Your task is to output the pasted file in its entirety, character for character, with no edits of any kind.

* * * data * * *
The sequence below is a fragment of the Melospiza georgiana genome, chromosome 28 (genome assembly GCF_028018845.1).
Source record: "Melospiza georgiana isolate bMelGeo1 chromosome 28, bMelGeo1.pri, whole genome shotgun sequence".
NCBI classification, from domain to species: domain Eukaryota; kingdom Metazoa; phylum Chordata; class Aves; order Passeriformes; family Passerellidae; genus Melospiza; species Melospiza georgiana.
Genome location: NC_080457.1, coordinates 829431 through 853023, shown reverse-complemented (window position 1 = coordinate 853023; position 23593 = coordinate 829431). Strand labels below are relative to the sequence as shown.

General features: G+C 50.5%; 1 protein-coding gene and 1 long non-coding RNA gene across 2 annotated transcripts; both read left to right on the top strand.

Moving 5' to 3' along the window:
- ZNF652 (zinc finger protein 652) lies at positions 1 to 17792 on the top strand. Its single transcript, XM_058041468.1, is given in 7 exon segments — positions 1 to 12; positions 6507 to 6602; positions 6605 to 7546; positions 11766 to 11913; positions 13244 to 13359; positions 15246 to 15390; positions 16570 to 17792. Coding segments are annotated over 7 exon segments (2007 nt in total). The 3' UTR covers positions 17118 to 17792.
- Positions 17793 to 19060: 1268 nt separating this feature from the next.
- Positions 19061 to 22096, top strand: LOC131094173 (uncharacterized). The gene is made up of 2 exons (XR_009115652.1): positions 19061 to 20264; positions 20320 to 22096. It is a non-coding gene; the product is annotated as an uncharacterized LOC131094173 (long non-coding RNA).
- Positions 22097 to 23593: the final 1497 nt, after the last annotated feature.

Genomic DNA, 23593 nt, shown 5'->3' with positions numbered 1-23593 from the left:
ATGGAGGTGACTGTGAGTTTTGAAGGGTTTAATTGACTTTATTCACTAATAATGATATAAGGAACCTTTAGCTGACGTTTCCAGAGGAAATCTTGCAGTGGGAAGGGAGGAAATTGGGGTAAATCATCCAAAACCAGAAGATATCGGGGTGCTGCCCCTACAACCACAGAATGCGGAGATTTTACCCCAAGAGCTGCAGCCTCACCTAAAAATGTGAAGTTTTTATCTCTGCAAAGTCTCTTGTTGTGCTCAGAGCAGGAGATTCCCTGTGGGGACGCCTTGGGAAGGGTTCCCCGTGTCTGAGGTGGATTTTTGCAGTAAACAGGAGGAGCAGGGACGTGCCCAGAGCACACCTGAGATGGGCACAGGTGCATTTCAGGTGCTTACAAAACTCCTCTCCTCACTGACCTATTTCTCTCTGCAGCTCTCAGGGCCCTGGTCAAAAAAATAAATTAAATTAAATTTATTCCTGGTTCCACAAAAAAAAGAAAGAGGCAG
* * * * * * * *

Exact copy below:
The sequence below is a fragment of the Melospiza georgiana genome, chromosome 28 (genome assembly GCF_028018845.1).
Source record: "Melospiza georgiana isolate bMelGeo1 chromosome 28, bMelGeo1.pri, whole genome shotgun sequence".
NCBI classification, from domain to species: domain Eukaryota; kingdom Metazoa; phylum Chordata; class Aves; order Passeriformes; family Passerellidae; genus Melospiza; species Melospiza georgiana.
Genome location: NC_080457.1, coordinates 829431 through 853023, shown reverse-complemented (window position 1 = coordinate 853023; position 23593 = coordinate 829431). Strand labels below are relative to the sequence as shown.

General features: G+C 50.5%; 1 protein-coding gene and 1 long non-coding RNA gene across 2 annotated transcripts; both read left to right on the top strand.

Moving 5' to 3' along the window:
- ZNF652 (zinc finger protein 652) lies at positions 1 to 17792 on the top strand. Its single transcript, XM_058041468.1, is given in 7 exon segments — positions 1 to 12; positions 6507 to 6602; positions 6605 to 7546; positions 11766 to 11913; positions 13244 to 13359; positions 15246 to 15390; positions 16570 to 17792. Coding segments are annotated over 7 exon segments (2007 nt in total). The 3' UTR covers positions 17118 to 17792.
- Positions 17793 to 19060: 1268 nt separating this feature from the next.
- Positions 19061 to 22096, top strand: LOC131094173 (uncharacterized). The gene is made up of 2 exons (XR_009115652.1): positions 19061 to 20264; positions 20320 to 22096. It is a non-coding gene; the product is annotated as an uncharacterized LOC131094173 (long non-coding RNA).
- Positions 22097 to 23593: the final 1497 nt, after the last annotated feature.

Genomic DNA, 23593 nt, shown 5'->3' with positions numbered 1-23593 from the left:
ATGGAGGTGACTGTGAGTTTTGAAGGGTTTAATTGACTTTATTCACTAATAATGATATAAGGAACCTTTAGCTGACGTTTCCAGAGGAAATCTTGCAGTGGGAAGGGAGGAAATTGGGGTAAATCATCCAAAACCAGAAGATATCGGGGTGCTGCCCCTACAACCACAGAATGCGGAGATTTTACCCCAAGAGCTGCAGCCTCACCTAAAAATGTGAAGTTTTTATCTCTGCAAAGTCTCTTGTTGTGCTCAGAGCAGGAGATTCCCTGTGGGGACGCCTTGGGAAGGGTTCCCCGTGTCTGAGGTGGATTTTTGCAGTAAACAGGAGGAGCAGGGACGTGCCCAGAGCACACCTGAGATGGGCACAGGTGCATTTCAGGTGCTTACAAAACTCCTCTCCTCACTGACCTATTTCTCTCTGCAGCTCTCAGGGCCCTGGTCAAAAAAATAAATTAAATTAAATTTATTCCTGGTTCCACAAAAAAAAGAAAGAGGCAG